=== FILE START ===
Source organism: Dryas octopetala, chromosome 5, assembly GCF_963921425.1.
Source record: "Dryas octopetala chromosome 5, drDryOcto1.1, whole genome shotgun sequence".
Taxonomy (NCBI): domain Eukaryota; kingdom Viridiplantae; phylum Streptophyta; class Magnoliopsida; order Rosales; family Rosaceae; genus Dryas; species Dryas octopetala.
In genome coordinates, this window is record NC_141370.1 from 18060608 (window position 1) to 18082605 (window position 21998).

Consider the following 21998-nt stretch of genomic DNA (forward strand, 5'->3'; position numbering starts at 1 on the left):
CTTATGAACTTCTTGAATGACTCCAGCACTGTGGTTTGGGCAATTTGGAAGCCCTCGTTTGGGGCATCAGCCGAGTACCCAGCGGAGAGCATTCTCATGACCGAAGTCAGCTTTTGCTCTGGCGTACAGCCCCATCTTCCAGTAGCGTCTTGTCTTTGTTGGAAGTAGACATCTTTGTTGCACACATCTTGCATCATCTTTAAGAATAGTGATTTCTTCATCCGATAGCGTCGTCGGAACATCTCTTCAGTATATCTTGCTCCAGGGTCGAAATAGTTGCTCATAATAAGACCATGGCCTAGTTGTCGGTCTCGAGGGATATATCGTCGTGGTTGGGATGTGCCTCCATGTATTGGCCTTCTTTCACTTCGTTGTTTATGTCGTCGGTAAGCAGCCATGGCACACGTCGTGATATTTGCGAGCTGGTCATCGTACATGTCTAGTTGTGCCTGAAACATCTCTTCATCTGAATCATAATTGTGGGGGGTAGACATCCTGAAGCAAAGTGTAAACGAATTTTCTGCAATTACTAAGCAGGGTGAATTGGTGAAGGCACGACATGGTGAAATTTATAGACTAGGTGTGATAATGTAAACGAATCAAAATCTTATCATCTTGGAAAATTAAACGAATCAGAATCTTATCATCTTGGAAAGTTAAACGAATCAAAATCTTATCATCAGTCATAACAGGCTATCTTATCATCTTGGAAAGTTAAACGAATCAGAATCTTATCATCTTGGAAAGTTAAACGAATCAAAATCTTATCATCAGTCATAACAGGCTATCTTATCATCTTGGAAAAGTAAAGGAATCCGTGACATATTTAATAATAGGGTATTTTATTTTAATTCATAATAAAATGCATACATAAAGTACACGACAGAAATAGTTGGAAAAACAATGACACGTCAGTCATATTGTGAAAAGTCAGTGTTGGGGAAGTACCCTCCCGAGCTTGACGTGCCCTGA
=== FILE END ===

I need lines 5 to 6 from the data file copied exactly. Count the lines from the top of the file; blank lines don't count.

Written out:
Consider the following 21998-nt stretch of genomic DNA (forward strand, 5'->3'; position numbering starts at 1 on the left):
CTTATGAACTTCTTGAATGACTCCAGCACTGTGGTTTGGGCAATTTGGAAGCCCTCGTTTGGGGCATCAGCCGAGTACCCAGCGGAGAGCATTCTCATGACCGAAGTCAGCTTTTGCTCTGGCGTACAGCCCCATCTTCCAGTAGCGTCTTGTCTTTGTTGGAAGTAGACATCTTTGTTGCACACATCTTGCATCATCTTTAAGAATAGTGATTTCTTCATCCGATAGCGTCGTCGGAACATCTCTTCAGTATATCTTGCTCCAGGGTCGAAATAGTTGCTCATAATAAGACCATGGCCTAGTTGTCGGTCTCGAGGGATATATCGTCGTGGTTGGGATGTGCCTCCATGTATTGGCCTTCTTTCACTTCGTTGTTTATGTCGTCGGTAAGCAGCCATGGCACACGTCGTGATATTTGCGAGCTGGTCATCGTACATGTCTAGTTGTGCCTGAAACATCTCTTCATCTGAATCATAATTGTGGGGGGTAGACATCCTGAAGCAAAGTGTAAACGAATTTTCTGCAATTACTAAGCAGGGTGAATTGGTGAAGGCACGACATGGTGAAATTTATAGACTAGGTGTGATAATGTAAACGAATCAAAATCTTATCATCTTGGAAAATTAAACGAATCAGAATCTTATCATCTTGGAAAGTTAAACGAATCAAAATCTTATCATCAGTCATAACAGGCTATCTTATCATCTTGGAAAGTTAAACGAATCAGAATCTTATCATCTTGGAAAGTTAAACGAATCAAAATCTTATCATCAGTCATAACAGGCTATCTTATCATCTTGGAAAAGTAAAGGAATCCGTGACATATTTAATAATAGGGTATTTTATTTTAATTCATAATAAAATGCATACATAAAGTACACGACAGAAATAGTTGGAAAAACAATGACACGTCAGTCATATTGTGAAAAGTCAGTGTTGGGGAAGTACCCTCCCGAGCTTGACGTGCCCTGA